-Casa Lafu. Elegant Sichuan Chinese restaurant. Calle Flor Baja, 1.
-Grosso Napolitano. Delicious pizza. There's one in Lavapies and one in Malasaña.
-Takos al Pastor. Fantastic, cheap tacos. There is always a long line so get there when it opens.
-Pez Tortilla. Cheap, delicious tortilla with unusual ingredients, as well as tasty croquettes.
-Fit Food. Filling salads and cold-pressed juices when you need to detox, or if you're in some kind of California mood. Not all have the fresh salads (there are 4) but this one does: Calle Génova 25. I suggest the avocado, edamame, tofu, mozzarella, egg, and quinoa salad with pesto dressing. They have lunch deals too for 10.


-Bar Benteveo. Low-key, 70s vibes. Near Lavapies. c/Santa Isabel, 15.
-Toni 2. Classic bar where everyone, young and old, stands around a grand piano and sings Spanish songs. Calle del Almte., 9.
-Picnic. Quiet cafe and bar with tea, beer, and cocktails. Calle Minas, 1. Good for chatting.
-Pavon. Fun, mixed cafe/ bar near Tirso de Molina.
-José Alfredo. Cocktail bar. A little pricey. Calle de Silva, 22.
-Or just walk around Lavapies and Malasaña and see what you find!

A bar in Malasaña, October 2017.


-Trashcan Music Club (check for 60s nights, it's either hit or miss, as is Fun House), La Vía Láctea (rock/indie scene, better on weekdays), Lucky Dragon, Ballesta (if Seven Mad are DJing), Apartament, Sirocco (updated November 2019)
-Feel free to add more in the comments - I haven't covered the electro scene here...

Monday, 9 October 2017

An Afternoon at Dali's House!

Last night my father appeared again. We haven't seen each other since we wandered around the neon alleys of Athens. I suggest we go to Cadaqués to visit the house of Salvador Dali.

The next morning we dress in sky blue to get into a surrealist mood. I wear a mini-dress from the 60s with shiny black shoes. My father wears a cotton button-down shirt with blue trousers and suede brogues. On the train in Barcelona, we nibble a picnic of focaccia, carrots, and tea. Two trains and a car-ride later we arrive in the seaside town where Dali lived with his wife Gala.

Dali's house consists of several fisherman dwellings combined together, overlooking the Mediterranean. As expected, it's decorated with imaginative touches: local swans preserved for eternity and suspended from the ceiling, a large glass snail clock, the head of a rhinoceros flanked by wings above a matching stone table with white benches, fake books used to disguise a radiator...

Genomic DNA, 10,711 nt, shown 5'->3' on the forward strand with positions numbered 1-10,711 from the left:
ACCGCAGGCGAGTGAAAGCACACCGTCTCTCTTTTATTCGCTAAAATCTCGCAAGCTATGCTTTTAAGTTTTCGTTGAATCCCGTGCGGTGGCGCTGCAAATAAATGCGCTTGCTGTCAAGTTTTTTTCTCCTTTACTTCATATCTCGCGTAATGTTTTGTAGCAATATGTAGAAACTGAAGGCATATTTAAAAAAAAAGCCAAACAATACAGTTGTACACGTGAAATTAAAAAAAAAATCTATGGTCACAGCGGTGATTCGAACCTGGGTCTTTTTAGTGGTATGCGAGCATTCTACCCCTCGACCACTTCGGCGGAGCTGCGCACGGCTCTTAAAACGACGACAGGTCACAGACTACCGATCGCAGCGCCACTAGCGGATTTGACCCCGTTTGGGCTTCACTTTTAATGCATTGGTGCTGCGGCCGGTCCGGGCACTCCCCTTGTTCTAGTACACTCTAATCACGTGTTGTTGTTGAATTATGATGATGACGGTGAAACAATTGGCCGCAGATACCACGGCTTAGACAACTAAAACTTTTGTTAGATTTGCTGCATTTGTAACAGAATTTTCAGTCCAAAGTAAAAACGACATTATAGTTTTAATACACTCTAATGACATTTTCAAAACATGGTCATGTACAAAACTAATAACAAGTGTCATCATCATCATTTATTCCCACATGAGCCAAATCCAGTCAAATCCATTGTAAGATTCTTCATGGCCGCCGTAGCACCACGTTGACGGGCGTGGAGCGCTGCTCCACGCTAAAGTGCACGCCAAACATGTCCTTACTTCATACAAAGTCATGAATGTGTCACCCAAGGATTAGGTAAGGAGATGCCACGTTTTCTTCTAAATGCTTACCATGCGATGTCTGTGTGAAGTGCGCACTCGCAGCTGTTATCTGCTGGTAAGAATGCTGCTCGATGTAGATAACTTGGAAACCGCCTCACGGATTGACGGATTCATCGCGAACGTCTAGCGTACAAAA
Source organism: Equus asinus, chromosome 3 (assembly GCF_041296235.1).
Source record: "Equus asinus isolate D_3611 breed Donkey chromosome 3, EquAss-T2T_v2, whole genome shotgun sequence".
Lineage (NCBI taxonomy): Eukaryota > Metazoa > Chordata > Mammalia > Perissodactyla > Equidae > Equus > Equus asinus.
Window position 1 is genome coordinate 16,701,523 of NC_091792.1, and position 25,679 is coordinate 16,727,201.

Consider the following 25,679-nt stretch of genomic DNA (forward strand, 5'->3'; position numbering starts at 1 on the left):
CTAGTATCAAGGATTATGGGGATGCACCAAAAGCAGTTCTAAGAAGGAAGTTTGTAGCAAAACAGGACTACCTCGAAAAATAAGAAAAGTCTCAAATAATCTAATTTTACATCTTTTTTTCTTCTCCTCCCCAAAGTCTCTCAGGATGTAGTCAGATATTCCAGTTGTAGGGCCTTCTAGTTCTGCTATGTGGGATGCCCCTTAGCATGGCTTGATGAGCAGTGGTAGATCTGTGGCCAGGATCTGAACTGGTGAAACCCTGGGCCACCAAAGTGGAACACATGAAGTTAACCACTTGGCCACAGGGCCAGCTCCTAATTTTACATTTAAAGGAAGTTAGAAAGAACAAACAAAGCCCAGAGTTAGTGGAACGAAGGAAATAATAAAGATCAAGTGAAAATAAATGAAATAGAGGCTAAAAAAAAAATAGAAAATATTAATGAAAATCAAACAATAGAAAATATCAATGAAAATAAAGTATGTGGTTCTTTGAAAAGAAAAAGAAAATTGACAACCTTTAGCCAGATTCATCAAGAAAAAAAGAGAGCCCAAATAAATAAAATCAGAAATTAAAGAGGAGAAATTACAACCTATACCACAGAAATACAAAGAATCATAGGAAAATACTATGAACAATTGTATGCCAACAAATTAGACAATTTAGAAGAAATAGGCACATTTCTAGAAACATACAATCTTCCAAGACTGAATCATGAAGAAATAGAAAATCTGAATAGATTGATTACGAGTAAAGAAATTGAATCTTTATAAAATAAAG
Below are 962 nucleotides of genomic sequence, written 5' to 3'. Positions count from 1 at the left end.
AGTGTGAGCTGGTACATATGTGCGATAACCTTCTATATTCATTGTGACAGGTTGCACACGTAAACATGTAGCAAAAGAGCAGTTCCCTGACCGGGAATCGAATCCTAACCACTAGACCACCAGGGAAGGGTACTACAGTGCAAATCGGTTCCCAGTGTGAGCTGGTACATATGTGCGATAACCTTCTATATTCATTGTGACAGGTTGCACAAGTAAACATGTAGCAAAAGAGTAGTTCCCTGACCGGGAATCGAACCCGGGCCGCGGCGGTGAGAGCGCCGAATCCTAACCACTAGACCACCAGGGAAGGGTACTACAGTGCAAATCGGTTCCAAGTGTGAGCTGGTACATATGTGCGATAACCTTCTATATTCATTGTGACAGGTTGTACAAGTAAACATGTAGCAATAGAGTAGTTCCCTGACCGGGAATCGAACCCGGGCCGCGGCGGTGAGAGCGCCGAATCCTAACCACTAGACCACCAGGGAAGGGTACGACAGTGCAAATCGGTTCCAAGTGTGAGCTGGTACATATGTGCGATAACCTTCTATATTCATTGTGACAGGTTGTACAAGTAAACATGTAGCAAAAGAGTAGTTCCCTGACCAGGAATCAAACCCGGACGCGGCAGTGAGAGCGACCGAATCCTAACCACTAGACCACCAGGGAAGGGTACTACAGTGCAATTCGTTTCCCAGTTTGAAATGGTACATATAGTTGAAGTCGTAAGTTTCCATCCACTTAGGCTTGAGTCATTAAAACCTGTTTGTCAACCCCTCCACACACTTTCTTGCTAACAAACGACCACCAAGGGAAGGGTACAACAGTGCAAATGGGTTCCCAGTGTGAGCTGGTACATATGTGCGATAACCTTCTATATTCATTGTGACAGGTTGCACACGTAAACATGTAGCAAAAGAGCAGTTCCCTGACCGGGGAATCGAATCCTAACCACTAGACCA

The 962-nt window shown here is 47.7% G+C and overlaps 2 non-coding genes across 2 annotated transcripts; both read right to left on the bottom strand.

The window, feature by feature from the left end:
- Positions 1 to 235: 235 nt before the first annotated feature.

Dali's garden is equally intriguing. Several gigantic eggs decorate the landscape. Next to a long swimming pool there is a bright pink vinyl sofa in the shape of lips, where visitors gleefully pose.

We amble down a hill into town in search of food. Most of the restaurants are closed at this hour. Just when crabbiness is closing in I spot one of my favorite words: GALETTES. We sit at a small table facing the sea. My father orders a beer and tuna cooked in vermouth served in a tin with the letters MF on the front. I enjoy a massive crepe filled with the fluffiest cheese soufflé in the world. The texture is light and psychedelic. It's like biting into sea foam, except the flavor is creamy not salty.
Across the road, a tall woman leads a horse to a wooden bench. She hops on the bench, jumps on the horse and rides away.

After lunch we walk to the shore. Summer has gone but the sun is strong today. I undress and swim in the chilly water, among long silver fish.

We catch a bus through the countryside. As the sun paints the sky rose we pass a small city set on numerous canals. Every house has a boat out front. I imagine on a map the city is shaped like an octopus, each tentacle representing a canal. My father tells me stories about my grandfather, how he was a great dancer, and my grandmother, who met him on a dancefloor in San Francisco. We talk all the way back to Figueres.

Here I am in Figueres


-FOOD: Guer Bakery has delicious little cakes to take on the train. Try the rum cake and the Sacher Torte. For lunch/ dinner enjoy the crepes and tapas at Versatil on Plaça del Passeig, 3.

-Plan your trip several days in advance. You can only get into Dali's house by making a reservation at least 2-3 days before. If for some reason you just turn up, if you're extremely persuasive you can get on the waiting list for that day.

-How to get there: Ideally go by car. Or: from Barcelona you can take a fast train or a cheaper slow train to Figueres. Then you can catch a bus to Cadaqués, which takes 1-2 hours. The bus only goes a few times a day and is often late. Or you can take a taxi in Figueres for 40-60 euros. From the town of Cadaqués it's about a 15 minute walk up a hill to Dali's House. The Dali Museum is in Figueres so if you have time, you might prefer that to Dali's house. Or stay overnight and see both.